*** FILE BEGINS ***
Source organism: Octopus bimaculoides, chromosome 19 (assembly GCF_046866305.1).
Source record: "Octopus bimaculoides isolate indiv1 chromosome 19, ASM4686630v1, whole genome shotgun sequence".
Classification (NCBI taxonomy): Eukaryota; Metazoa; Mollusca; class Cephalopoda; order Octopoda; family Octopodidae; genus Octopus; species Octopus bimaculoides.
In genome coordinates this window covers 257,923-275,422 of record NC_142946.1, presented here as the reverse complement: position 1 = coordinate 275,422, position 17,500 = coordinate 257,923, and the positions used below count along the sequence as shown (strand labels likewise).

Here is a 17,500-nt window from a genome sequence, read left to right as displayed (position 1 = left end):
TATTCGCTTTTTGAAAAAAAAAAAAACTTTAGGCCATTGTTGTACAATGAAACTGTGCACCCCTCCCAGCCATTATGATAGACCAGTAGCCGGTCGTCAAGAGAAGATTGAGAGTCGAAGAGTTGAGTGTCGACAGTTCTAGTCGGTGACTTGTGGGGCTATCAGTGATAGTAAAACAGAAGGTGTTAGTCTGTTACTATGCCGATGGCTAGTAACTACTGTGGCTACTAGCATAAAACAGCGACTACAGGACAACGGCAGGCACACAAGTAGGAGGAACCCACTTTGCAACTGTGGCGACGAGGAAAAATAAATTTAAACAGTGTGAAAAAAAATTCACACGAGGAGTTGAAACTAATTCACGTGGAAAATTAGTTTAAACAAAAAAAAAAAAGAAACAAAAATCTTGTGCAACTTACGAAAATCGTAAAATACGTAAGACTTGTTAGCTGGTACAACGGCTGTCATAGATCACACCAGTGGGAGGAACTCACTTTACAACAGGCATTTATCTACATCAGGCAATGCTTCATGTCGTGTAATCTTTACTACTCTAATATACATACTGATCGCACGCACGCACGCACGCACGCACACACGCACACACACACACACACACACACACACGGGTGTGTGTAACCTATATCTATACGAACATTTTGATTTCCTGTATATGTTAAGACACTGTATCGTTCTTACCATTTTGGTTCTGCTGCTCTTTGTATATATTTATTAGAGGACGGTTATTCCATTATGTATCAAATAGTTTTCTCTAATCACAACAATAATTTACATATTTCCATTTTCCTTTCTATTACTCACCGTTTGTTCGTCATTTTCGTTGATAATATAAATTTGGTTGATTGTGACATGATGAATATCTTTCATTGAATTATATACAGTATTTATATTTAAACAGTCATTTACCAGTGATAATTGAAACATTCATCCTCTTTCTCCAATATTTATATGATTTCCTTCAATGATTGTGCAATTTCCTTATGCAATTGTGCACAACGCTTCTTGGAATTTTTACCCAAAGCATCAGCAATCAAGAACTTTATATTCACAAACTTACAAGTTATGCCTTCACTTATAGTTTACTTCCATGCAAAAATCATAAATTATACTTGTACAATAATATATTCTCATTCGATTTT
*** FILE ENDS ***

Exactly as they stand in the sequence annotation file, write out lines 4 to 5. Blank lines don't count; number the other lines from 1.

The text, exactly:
In genome coordinates this window covers 257,923-275,422 of record NC_142946.1, presented here as the reverse complement: position 1 = coordinate 275,422, position 17,500 = coordinate 257,923, and the positions used below count along the sequence as shown (strand labels likewise).

Here is a 17,500-nt window from a genome sequence, read left to right as displayed (position 1 = left end):